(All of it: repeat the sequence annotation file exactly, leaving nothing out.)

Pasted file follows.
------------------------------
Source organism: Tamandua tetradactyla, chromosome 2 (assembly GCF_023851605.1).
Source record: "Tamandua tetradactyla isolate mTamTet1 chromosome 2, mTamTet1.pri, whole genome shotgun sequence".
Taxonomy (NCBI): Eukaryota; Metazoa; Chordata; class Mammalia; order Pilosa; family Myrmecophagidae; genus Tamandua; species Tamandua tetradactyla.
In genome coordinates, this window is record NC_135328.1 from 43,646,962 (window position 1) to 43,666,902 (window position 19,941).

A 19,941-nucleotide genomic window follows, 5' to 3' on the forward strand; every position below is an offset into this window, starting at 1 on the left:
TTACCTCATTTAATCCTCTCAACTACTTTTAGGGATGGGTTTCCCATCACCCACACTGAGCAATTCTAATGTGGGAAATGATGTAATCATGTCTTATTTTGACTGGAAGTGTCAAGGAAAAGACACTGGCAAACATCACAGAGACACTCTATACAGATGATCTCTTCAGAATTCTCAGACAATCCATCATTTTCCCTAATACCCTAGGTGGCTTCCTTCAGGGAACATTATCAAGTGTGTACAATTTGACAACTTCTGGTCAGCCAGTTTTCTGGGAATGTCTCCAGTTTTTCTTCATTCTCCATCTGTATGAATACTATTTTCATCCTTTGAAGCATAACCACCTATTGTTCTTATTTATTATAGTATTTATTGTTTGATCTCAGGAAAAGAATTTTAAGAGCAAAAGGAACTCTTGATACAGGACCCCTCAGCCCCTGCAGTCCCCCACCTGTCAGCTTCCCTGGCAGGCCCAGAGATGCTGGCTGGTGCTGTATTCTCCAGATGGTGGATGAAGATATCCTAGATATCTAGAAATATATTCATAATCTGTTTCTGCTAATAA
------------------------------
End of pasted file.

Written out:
Source organism: Tamandua tetradactyla, chromosome 2 (assembly GCF_023851605.1).
Source record: "Tamandua tetradactyla isolate mTamTet1 chromosome 2, mTamTet1.pri, whole genome shotgun sequence".
Taxonomy (NCBI): Eukaryota; Metazoa; Chordata; class Mammalia; order Pilosa; family Myrmecophagidae; genus Tamandua; species Tamandua tetradactyla.
In genome coordinates, this window is record NC_135328.1 from 43,646,962 (window position 1) to 43,666,902 (window position 19,941).

A 19,941-nucleotide genomic window follows, 5' to 3' on the forward strand; every position below is an offset into this window, starting at 1 on the left:
TTACCTCATTTAATCCTCTCAACTACTTTTAGGGATGGGTTTCCCATCACCCACACTGAGCAATTCTAATGTGGGAAATGATGTAATCATGTCTTATTTTGACTGGAAGTGTCAAGGAAAAGACACTGGCAAACATCACAGAGACACTCTATACAGATGATCTCTTCAGAATTCTCAGACAATCCATCATTTTCCCTAATACCCTAGGTGGCTTCCTTCAGGGAACATTATCAAGTGTGTACAATTTGACAACTTCTGGTCAGCCAGTTTTCTGGGAATGTCTCCAGTTTTTCTTCATTCTCCATCTGTATGAATACTATTTTCATCCTTTGAAGCATAACCACCTATTGTTCTTATTTATTATAGTATTTATTGTTTGATCTCAGGAAAAGAATTTTAAGAGCAAAAGGAACTCTTGATACAGGACCCCTCAGCCCCTGCAGTCCCCCACCTGTCAGCTTCCCTGGCAGGCCCAGAGATGCTGGCTGGTGCTGTATTCTCCAGATGGTGGATGAAGATATCCTAGATATCTAGAAATATATTCATAATCTGTTTCTGCTAATAA